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Djokovic says he learned a ‘big lesson’ of US Open standard



Novak Djokovic learned “a great lesson” after being disqualified from the US Open for inadvertently hitting a line judge in the neck with a ball.

The event eight days ago marked a fantastic end to Djokovic’s 29-match winning streak and his bid for an 18th Grand Slam title.

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“I work mentally and emotionally just as hard as I work physically,” Djokovic said at the Italian Open on Monday. it’s such a personality and the player that i’ve always been.

“I want to take this as deep as possible for me as a great lesson. I have thought about it. I understand that. I̵

7;ve talked to my team. It’s just one of those things that is just unfortunate and happens. You have to move on. ”

The disqualification came during Djokovic’s match in the fourth round against Pablo Carreño Busta.

When he went to the Arthur Ashe Stadium sideline for a conversion, followed by Carreño Busta 6-5 in the first set, Djokovic – who was seeded and ranked No. 1 and an overwhelming favorite for the championship – beat a ball behind him. The ball flew straight towards the line judge, who fell to her knees at the back of the court and stretched for her neck.

“It was also completely unexpected and very unintentional,” Djokovic said. “When you hit such a ball, you have a chance to hit someone on the field. The rules are clear. So I accepted it. I had to move on and that was what I did.

“Of course I did not forget,” Djokovic added. “I do not think I will ever forget it because it is one of the things that will remain in your memory for the rest of your life. But I do not think I will have any major problems returning to the tour and being able to perform well and hit the tennis ball. ”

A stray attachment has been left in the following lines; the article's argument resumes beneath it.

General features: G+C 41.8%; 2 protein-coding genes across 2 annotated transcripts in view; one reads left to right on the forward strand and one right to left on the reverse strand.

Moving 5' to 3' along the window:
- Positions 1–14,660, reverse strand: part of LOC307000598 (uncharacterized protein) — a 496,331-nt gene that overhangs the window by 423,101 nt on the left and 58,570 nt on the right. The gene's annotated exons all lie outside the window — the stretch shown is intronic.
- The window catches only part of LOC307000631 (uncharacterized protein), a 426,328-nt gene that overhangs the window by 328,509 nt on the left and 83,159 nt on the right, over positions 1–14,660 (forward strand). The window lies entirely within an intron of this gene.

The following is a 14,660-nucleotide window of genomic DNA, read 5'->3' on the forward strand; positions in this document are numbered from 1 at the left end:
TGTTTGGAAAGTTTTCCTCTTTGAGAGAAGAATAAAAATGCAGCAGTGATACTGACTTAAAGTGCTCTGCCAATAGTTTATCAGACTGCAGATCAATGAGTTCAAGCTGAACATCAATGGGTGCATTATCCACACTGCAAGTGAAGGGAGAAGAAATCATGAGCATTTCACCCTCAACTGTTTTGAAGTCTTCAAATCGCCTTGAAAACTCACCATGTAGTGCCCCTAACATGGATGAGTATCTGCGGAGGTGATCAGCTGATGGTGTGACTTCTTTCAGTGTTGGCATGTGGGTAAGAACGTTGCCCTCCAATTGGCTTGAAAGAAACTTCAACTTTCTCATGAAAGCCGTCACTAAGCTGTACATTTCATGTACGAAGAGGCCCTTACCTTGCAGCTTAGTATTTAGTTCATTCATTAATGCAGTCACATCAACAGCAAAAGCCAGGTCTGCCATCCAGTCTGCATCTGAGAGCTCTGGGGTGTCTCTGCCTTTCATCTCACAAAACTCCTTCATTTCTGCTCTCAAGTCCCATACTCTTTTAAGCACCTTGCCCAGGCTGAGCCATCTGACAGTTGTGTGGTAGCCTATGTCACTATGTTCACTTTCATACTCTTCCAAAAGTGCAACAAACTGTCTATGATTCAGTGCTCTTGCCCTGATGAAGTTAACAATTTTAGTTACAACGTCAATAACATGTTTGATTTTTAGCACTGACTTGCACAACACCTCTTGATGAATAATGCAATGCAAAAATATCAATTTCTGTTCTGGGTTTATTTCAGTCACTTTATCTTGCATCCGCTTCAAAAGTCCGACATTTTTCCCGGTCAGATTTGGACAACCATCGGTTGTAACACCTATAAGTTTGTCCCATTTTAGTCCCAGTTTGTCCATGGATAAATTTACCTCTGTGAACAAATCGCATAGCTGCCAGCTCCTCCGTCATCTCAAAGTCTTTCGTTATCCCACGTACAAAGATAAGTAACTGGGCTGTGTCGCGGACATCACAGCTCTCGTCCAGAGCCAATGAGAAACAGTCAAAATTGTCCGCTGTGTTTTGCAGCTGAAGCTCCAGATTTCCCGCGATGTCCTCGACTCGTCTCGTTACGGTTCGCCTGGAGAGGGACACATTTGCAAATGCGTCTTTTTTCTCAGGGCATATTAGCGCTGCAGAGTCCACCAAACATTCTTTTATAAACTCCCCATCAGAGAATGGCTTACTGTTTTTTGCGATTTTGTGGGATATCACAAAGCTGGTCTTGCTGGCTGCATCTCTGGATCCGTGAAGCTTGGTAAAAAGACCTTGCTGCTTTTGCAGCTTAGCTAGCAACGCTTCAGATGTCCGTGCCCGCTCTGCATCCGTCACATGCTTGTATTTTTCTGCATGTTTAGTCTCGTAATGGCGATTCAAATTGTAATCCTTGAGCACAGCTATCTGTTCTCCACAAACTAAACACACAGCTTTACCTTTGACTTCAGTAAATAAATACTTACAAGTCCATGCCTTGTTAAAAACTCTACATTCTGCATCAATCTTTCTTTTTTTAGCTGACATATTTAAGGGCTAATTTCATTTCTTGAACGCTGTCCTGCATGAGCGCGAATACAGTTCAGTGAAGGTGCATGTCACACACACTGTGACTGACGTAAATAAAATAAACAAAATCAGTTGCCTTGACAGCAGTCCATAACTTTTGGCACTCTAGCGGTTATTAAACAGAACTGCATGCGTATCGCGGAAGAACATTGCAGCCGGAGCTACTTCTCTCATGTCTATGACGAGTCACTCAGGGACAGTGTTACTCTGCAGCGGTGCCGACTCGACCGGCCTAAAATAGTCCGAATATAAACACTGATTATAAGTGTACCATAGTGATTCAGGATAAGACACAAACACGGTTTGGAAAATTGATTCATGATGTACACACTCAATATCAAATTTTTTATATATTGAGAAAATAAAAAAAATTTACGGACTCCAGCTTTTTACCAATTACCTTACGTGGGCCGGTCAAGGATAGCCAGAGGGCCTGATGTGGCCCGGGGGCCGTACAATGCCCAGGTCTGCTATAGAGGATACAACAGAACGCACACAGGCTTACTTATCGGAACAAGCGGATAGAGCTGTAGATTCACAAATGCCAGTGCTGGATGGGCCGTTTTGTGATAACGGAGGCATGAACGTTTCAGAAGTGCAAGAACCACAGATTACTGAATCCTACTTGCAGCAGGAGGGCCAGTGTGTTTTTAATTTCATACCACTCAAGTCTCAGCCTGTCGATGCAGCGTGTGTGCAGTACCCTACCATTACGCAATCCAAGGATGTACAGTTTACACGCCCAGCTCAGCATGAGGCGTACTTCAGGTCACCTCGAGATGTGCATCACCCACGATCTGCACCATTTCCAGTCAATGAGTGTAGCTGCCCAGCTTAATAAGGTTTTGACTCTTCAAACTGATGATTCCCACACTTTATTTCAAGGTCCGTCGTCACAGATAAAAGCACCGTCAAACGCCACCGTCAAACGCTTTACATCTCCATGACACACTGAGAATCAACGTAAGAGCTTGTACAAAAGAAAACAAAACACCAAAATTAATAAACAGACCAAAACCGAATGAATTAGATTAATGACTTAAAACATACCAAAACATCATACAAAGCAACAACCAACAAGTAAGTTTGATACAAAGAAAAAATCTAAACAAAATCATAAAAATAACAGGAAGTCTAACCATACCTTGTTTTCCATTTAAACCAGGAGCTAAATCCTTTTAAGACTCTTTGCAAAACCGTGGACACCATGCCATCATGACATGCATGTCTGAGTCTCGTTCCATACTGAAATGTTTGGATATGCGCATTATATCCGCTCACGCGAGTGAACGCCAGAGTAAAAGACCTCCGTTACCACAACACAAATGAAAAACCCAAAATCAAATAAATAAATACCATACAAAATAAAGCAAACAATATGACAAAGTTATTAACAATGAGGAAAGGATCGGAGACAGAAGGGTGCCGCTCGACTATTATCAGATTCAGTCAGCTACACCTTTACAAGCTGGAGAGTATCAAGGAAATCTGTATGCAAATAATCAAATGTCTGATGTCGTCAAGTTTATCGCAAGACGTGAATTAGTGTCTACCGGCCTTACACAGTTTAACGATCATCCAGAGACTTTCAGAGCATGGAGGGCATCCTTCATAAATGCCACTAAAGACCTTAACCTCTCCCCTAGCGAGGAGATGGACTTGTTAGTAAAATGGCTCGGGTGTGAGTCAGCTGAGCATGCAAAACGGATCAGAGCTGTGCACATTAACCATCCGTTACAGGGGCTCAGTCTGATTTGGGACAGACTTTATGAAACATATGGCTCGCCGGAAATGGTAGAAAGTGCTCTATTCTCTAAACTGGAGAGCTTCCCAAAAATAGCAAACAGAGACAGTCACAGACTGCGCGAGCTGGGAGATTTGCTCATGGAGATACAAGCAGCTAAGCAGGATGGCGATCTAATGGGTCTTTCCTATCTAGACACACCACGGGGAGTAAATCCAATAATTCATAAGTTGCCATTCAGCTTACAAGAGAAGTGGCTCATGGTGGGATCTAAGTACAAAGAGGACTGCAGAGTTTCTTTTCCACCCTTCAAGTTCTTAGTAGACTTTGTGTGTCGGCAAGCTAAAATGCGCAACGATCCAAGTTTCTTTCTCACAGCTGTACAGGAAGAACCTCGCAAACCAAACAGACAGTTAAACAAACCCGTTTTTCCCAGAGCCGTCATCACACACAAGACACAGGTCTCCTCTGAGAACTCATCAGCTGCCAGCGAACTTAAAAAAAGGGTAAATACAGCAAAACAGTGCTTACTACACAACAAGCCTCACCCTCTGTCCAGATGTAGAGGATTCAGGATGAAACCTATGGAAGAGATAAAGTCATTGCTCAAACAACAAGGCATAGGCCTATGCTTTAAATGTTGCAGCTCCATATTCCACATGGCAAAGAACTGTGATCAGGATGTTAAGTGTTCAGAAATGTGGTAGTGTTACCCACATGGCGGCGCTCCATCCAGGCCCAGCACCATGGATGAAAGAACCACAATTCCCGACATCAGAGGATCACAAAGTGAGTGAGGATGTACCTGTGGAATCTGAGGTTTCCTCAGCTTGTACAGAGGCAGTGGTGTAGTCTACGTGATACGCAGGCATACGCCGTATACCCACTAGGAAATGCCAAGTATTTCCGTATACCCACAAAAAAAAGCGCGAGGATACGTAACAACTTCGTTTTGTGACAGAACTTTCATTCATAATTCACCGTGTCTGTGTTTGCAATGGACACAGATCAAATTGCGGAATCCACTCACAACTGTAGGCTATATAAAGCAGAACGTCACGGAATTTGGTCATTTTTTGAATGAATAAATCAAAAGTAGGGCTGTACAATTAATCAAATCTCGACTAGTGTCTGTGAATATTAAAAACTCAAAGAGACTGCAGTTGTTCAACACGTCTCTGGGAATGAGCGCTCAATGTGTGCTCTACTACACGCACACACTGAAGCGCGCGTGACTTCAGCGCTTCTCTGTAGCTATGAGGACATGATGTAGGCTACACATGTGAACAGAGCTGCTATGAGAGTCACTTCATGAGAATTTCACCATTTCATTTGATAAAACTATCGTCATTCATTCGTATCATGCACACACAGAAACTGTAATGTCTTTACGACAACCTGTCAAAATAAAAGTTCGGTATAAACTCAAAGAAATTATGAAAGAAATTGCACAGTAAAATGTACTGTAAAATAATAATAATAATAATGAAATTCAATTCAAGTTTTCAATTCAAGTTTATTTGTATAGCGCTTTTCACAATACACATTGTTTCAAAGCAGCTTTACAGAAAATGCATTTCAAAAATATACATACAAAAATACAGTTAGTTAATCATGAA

Djokovic said he checked with the line woman after the incident and was told she was not seriously injured.

“I felt really sorry for causing the shock and drama for her because she did not deserve it in any way,” Djokovic said. “Of course she is a volunteer and does her job. She loves tennis and she has been there, as I understood, for a few years. ”

Djokovic had won five of the last seven Grand Slam tournaments to raise his total to 17, joining rivals Roger Federer, who has a men’s record 20, and Rafael Nadal, who has 19.

Federer (injury) and Nadal (concern about travel in the midst of the coronavirus pandemic) both did not play at the US Open.

“Sorry for him. He had an opportunity there, ”said Nadal. “But somehow you should not do this. … It is important to have the right self-control on the field. ”

Djokovic has an opening round in Rome. His first match this week comes against either Italian wildcard entry Salvatore Caruso or a qualifier.

The tournament at Foro Italico was rescheduled from May due to the pandemic and will be played without fans present.

Nadal, who holds a record nine titles in Rome, is on the opposite side of the draw from Djokovic. The Spaniard returns to tennis for the first time since February.

“I always look like – maybe a little worse because I did not compete in the last six months,” said Nadal. “To feel like you’re 100%, you need matches.”

Nadal opens towards Carreño Busta.

“He plays well,” Nadal said. “Will be a good test.”

As at the US Open, players are kept in a protective “bubble” and often tested for coronavirus. But unlike the situation in New York, players are not required to wear masks when entering and leaving the field.

“All the players have been tested so it makes sense,” said Stefanos Tsitsipas, who was sixth. “And they do not have people running around telling you what to do and what protocol to follow every minute that you are in the bubble.

“Plus,” Tsitsipas added, “housing is another level.”

Men’s players stay at the five-star Rome Cavalieri, which overlooks the city center from a hilltop.


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